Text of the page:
Matt Stromberg

From this Author

Matt Sheridan Smith: Widow – Fig. 3 Ep. 1 at Hannah Hoffman Gallery

Matt Sheridan Smith. Widow – Fig. 3 Ep. 1, installation view. Courtesy of the artist and Hannah Hoffman Gallery, Los Angeles. Photo: Joshua White

Matt Sheridan Smith’s current exhibition at Hannah Hoffman Gallery is a portrait show, but not in the conventional sense. Instead of painted likenesses of his subject (there is one representational image; more on that later), Sheridan Smith uses pattern, abstraction, and the readymade to create what he dubs “a sort of speculative portraiture.”[1] Evocative and confounding rather than illuminating, the works in the show obscure[.....]

Pia Camil: The Little Dog Laughed at Blum & Poe

Pia Camil, The Little Dog Laughed, Installation view, 2014, Blum & Poe, Los Angeles; l. Asfalto, 2014, Hand dyed and stitched canvas, 94 1/2 x 94 1/2 inches.
r. The little dog laughed, 2014, Hand dyed and stitched canvas, 108 1/4 x 330 11/16 inches. Courtesy of the artist and Blum & Poe, Los Angeles

Pia Camil’s hand-dyed and stitched canvases offer a fresh approach to the well-worn field of geometric abstraction. For her first solo show in Los Angeles, this Mexico City-based artist has created four large, square wall works whose surfaces are divided into loose grids of colored stripes. Each work has a dominant color theme—cream, tan, blue, and purple—with brighter accents of yellow, red, and peach. Within[.....]

Joan Quinn Captured at the Brand Library and Art Center

Don Bachardy, Joan Agajanian Quinn, 1977, graphite on paper, Joan and Jack Quinn Collection.

The portrait is arguably the clearest illustration of the roles of status and patronage in the arts. Historically, portraits were reserved for the great men (and a few women) who shaped society, religion, and culture—or who had the money to pay for it. They proclaim of their subjects: “I exist and I am important.” In an era when many feel that art should remain above[.....]

Men in L.A.: Three Generations of Drawings at The Box

Paul McCarthy & Benjamin Weissman, Quilting Sessions, 1997-2008 (installation view)

Men in L.A.: Three Generations of Drawings at The Box features a massive collection of over 400 drawings created by artists Naotaka Hiro, Benjamin Weissman, and Paul McCarthy, individually and in collaboration with one another. The title of the exhibition overreaches somewhat—there are not really three generations, but rather three artists separated by less than thirty years in age. Yet what the exhibition does accomplish is[.....]

Allen Ruppersberg: Drawing and Writing 1972-1989 at Marc Selwyn Fine Art

Allen Ruppersberg. Self-Portrait Making a Face Like Barney Bear, 1975; pencil on paper; 23 x 29 in. Courtesy of the Artist and Marc Selwyn Fine Art.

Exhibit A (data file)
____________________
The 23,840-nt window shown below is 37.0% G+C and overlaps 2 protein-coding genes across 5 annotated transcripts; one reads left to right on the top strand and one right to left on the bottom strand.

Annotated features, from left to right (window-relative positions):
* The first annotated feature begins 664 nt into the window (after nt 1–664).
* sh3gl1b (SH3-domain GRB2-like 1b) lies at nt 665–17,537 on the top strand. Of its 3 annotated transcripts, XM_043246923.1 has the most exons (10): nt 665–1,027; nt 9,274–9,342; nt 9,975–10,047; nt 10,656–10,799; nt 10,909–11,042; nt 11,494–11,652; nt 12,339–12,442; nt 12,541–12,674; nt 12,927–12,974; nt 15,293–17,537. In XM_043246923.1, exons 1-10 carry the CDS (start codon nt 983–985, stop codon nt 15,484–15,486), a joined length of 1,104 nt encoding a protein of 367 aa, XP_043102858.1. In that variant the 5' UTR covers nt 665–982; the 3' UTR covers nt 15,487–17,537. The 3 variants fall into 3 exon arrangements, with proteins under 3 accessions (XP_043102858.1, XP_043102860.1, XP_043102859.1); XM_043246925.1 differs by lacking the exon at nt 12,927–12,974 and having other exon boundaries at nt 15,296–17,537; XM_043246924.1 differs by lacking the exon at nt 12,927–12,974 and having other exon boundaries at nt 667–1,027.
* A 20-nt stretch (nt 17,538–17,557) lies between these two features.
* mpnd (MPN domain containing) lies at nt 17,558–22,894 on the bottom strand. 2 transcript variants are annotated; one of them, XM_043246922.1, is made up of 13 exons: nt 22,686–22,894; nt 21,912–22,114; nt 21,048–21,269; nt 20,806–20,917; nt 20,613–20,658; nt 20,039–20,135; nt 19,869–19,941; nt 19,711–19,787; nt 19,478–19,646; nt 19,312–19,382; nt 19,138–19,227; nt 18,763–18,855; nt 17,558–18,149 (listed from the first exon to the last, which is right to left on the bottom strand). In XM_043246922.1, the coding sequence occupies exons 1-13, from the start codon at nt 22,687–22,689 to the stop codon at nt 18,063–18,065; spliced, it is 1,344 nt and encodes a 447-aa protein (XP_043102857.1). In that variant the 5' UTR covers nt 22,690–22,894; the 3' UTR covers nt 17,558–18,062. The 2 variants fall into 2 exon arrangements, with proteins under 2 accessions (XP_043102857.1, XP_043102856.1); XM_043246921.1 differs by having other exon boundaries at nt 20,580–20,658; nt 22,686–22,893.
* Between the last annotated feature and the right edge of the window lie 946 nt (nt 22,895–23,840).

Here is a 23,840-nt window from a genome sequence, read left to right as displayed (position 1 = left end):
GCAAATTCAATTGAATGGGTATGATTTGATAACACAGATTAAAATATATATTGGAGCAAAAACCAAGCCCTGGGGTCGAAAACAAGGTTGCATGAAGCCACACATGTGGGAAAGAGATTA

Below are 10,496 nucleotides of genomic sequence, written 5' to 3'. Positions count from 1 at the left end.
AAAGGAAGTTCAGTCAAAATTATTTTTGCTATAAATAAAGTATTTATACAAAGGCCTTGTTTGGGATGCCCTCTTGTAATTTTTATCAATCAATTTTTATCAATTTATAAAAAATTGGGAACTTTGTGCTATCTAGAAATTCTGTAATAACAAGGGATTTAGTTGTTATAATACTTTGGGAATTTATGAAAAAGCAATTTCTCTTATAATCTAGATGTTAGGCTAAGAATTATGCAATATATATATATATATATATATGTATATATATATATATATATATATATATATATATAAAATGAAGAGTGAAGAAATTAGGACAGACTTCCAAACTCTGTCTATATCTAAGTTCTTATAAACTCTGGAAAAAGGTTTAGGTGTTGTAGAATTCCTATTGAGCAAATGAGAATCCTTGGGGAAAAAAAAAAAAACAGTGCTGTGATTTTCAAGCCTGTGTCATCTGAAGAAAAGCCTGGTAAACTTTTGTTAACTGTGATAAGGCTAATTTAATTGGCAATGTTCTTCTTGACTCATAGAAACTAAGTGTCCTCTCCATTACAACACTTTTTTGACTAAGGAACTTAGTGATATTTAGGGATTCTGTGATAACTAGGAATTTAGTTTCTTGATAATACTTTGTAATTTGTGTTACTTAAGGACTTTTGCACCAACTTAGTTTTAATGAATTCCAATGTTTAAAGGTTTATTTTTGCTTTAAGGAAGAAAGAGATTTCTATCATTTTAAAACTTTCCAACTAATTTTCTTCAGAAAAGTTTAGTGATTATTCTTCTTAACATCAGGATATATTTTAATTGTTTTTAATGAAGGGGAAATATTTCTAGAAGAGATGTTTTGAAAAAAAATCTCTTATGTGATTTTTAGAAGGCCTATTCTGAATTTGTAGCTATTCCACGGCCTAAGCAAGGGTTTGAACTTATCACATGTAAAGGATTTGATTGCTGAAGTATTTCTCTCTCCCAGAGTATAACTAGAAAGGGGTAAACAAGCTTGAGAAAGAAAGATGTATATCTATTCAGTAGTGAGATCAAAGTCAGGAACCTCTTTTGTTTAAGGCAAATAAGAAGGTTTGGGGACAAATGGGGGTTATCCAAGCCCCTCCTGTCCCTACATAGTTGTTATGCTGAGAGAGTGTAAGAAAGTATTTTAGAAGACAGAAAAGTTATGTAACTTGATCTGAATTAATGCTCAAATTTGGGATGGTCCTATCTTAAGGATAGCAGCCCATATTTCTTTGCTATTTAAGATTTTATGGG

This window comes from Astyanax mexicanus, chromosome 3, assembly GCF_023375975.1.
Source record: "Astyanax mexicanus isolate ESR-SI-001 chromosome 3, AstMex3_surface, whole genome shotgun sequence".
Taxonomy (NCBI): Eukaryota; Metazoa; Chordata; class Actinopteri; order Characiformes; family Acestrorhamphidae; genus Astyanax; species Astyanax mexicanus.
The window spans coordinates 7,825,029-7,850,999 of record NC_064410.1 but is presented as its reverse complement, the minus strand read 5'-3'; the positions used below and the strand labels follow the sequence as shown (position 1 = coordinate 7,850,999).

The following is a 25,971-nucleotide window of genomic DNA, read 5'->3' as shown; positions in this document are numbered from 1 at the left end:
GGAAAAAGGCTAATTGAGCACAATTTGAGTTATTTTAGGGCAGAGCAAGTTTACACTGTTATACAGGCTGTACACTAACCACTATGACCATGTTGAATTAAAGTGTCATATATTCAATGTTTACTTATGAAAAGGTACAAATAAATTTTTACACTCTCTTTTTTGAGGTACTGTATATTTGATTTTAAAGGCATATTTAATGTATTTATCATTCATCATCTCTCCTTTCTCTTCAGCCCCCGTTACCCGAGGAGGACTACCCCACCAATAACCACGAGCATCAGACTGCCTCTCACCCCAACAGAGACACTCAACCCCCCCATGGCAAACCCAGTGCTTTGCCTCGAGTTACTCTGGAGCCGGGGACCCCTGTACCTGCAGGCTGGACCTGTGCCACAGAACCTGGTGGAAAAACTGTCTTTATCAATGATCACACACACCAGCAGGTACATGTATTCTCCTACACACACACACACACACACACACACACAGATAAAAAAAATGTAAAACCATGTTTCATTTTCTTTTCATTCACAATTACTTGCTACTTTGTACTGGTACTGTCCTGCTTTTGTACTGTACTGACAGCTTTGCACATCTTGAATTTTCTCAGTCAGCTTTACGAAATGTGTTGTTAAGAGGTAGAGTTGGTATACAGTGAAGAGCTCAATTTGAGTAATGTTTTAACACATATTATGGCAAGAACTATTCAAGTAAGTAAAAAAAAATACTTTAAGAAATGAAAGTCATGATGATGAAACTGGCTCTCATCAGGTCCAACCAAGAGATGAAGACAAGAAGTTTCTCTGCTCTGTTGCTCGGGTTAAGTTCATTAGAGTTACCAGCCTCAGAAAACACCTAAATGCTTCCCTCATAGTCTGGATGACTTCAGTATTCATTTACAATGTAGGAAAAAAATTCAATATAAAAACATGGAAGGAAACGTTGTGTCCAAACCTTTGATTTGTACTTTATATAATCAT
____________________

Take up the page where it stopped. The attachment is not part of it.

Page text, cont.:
For the first solo exhibition in his new Beverly Hills space, Marc Selwyn Fine Art has mounted a significant show of drawings by conceptual-art pioneer Allen Ruppersberg. Spanning almost two decades, from 1972 to 1989, these deceptively simple works on paper show Ruppersberg dealing with themes similar to those of his contemporaries—appropriation, language, identity, authenticity—but with a wry, nostalgic sensibility all his own. In these[.....]

International Women’s Day at Night Gallery

Lizzie Fitch. Reach, 2012; Wood, ink on paper, ink on canvas, stain, screws, staples; 71.5 x 48 x 3.25 inches. Courtesy of Night Gallery, Los Angeles. Photo: Lee Thompson.

Night Gallery’s current five-artist exhibition, International Women’s Day, celebrates the holiday by focusing on the legacy of one woman artist in particular, Camille Claudel. Although an accomplished sculptor on her own, she was often overshadowed by her mentor and lover Auguste Rodin, and after suffering a breakdown and destroying much of her work, she spent the last thirty years of her life in an asylum. International[.....]

Annie Lapin: Various Peep Shows at Honor Fraser

Annie Lapin, Various Peep Shows (Through), 2013; Oil and acrylic enamel spray-paint on canvas; 82 x 72 inches. Courtesy of Honor Fraser Gallery, Los Angeles. Photo: Brian Forrest.

Whenever it seems that painting has run its course, an exhibition like Various Peep Shows comes along to restore our faith in the medium. For her third solo show at Honor Fraser Gallery, Annie Lapin presents a series that contains within each work the broad spectrum of paint’s physical and representational possibilities. These are much more than postmodern pastiches, however, as they show a sincere[.....]